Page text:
Lost and Confounded Until Hiker Finds Missing Plane

What forces of fate allow thousands of people to cross the
same terrain without seeing the crashed airplane that John Weisheit
discovered on May 20th? And what does his find tell us about the still-missing
Boeing 777 that disappeared on a flight from Kuala Lumpur to Beijing in March
2014? Stay with me because I believe these two stories are related.

River guide and Colorado River advocate John Weisheit was
hiking in the Grand Canyon National Park with several others last week when the
group came across the wreckage of a plane wedged between two boulders. The
aircraft was “smashed, so compressed that it was really hard to find an
actual skeleton,” Weisheit told the Associated Press, because seeing something
like that really does beg the question, “Is anybody inside?” The answer was yes.

“We did notice vertebrae in the cockpit.”

If it is the airplane officials think it is, a homebuilt RV6
experimental aircraft, then the remains of the sole occupant in the wreckage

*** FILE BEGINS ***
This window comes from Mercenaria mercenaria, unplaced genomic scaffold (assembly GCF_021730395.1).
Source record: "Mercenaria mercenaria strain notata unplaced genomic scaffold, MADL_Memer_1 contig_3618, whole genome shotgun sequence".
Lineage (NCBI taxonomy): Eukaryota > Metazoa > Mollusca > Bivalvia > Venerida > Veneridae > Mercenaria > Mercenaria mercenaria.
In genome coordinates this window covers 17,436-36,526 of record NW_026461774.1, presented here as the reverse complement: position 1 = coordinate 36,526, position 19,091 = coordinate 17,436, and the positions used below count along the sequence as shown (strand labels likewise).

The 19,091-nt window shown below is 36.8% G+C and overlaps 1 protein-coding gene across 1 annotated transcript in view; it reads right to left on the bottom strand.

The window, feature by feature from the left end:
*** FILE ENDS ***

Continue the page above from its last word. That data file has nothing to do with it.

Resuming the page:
should be the plane’s owner, Joseph Radford, of Glendale, Arizona who took off
from Grand Canyon National Park Airport on March 11, 2011 and was never seen

Radford was a Pilots ‘N Paws volunteer. Pilots ‘N Paws photo

Without plane or pilot the
National Transportation Safety Board was unable to conclude much more than that
the airplane was missing and so three and a half years ago it concluded “the cause of the crash is unknown.” Though in interviews the NTSB did learn that the pilot told his
girlfriend he was going to use the plane to commit suicide.

In the weeks that followed Radford’s disappearance, the
National Park Service and the Sheriff of Coconino County, flew a helicopter and a fixed wing airplane to search a 600 square mile area based on three pieces of
information; where an emergency locator was heard transmitting, radar
information from the airport and —> Read More